• Which of these dilemmas / problems would be worth pursuing? Why?
  • How is your research going to be different from previous findings, i.e. in its specific approach, in the aspect(s) of the topic explored or in the theories applied?


Once you’ve established your research topic, you need to get familiar with it by doing some reading. Start with more general sources and then work up to more specific and detailed sources. Where you go next depends on the scope of your research.

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Where to look: Reference Sources

A reference source is a fancy way of saying "a source that will give you background information." Encyclopedias and dictionaries will help you understand the broader context of your research and tell you in general terms what is known about your topic. Reference sources are also a great way to find out about important people, events and related dates to further your research. Don't know anything about Impressionism? Oxford Art Online will provide you with an overview of this artistic movement--who were the participating artists, when was theses artists active, and important works of Impression--will all be covered in the encyclopedia entry for Impressionism.

Encyclopedia Britannica »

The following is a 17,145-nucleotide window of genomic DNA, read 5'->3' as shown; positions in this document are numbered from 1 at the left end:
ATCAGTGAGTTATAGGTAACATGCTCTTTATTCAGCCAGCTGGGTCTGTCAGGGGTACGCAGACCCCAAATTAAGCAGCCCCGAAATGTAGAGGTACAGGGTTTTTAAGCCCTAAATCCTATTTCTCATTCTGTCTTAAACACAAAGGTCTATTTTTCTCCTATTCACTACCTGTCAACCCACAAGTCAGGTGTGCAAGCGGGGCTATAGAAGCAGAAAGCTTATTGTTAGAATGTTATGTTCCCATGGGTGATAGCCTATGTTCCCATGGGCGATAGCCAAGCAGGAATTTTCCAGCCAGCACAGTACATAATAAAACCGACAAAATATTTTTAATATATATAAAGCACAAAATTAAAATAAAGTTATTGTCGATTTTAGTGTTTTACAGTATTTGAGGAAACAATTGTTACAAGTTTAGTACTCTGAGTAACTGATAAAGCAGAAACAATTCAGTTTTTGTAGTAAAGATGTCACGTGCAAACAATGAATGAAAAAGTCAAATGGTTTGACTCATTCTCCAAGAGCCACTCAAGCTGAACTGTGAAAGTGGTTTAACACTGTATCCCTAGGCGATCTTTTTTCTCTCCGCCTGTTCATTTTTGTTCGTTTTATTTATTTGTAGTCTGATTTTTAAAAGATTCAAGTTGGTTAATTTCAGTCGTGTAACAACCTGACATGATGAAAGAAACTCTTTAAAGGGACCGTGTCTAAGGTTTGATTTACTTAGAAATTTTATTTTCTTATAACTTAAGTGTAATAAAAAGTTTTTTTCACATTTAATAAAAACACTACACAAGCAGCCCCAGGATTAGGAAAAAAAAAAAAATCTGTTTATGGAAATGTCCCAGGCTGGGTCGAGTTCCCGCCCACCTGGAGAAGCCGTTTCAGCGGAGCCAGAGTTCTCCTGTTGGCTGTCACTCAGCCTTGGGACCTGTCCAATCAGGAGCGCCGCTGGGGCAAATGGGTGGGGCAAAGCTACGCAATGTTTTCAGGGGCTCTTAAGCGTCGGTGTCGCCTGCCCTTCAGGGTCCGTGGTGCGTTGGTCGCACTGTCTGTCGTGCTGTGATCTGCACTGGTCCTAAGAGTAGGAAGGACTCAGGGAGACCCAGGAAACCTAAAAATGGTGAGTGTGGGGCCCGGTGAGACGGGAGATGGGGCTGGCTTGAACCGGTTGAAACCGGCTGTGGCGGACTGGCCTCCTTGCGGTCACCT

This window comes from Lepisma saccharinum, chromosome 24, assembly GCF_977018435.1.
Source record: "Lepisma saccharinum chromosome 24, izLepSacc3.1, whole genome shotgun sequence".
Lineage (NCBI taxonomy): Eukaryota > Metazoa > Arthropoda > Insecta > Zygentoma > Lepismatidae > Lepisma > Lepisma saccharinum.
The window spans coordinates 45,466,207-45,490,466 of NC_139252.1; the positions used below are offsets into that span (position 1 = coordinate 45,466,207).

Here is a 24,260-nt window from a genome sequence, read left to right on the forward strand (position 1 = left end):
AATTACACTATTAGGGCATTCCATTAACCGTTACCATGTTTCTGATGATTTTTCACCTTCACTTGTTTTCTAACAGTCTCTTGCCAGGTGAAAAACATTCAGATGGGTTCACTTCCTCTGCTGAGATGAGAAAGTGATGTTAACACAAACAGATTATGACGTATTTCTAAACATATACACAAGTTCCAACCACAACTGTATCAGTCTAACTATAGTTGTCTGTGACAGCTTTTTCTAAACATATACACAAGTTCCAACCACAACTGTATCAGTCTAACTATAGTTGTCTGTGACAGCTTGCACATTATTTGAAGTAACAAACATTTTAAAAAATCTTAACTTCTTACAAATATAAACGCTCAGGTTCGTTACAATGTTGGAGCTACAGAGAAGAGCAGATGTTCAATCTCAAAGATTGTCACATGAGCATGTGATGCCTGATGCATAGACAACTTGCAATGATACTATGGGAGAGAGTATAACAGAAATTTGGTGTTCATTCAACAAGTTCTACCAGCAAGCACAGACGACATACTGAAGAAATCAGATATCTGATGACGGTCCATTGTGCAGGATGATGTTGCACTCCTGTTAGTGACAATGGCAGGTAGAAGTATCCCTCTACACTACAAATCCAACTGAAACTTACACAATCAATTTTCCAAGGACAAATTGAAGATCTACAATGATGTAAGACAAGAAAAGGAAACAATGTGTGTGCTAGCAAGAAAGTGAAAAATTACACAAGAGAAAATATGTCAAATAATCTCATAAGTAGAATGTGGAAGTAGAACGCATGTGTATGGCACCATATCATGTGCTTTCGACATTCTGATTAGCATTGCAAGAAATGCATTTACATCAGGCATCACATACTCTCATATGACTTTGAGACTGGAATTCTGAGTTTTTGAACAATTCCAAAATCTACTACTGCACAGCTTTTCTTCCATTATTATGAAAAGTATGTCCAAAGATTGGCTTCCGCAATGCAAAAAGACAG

The complete academic encyclopedia, related articles, images, and Merriam-Webster's Collegiate Dictionary.

Oxford Art Online » 

The full-text of Grove Dictionary of Art and The Oxford Companion to Western Art, with thousands of images and continuously updated articles on major artists, periods, and styles.

Oxford English Dictionary » 

A guide to the meaning, history, and pronunciation of 600,000 words from across the English-speaking world.

Where to look: Books (Monographs vs. Anthologies)

The difference between a monograph and an anthology is an important distinction to understand when selecting a book for your research. A monograph is a detailed, thorough study of a single specialized subject. An anthology--in the context of scholarly research--is usually a collection of essays or articles organized together through the curation of an editor. Anthologies may be helpful if you want a variety of resources or perspectives on a particular topic, as each essay in an anthology is understood as a singular source with a narrow focus like an academic journal article. Monographs will have a broader focus and reflect extensive research. 

Where to look: Catalogue raisonné

The term catalogue raisonné, meaning "reasoned catalogue" in French, is a comprehensive, annotated listing of all the known artworks by an artist either in a particular medium or all media. The works are described and their provenance is detailed. Most catalogue raisonnés will also include a biography of the artist and a bibliography of published materials that refer to either the artist, or their artwork.  

Where to look: Scholarly Journals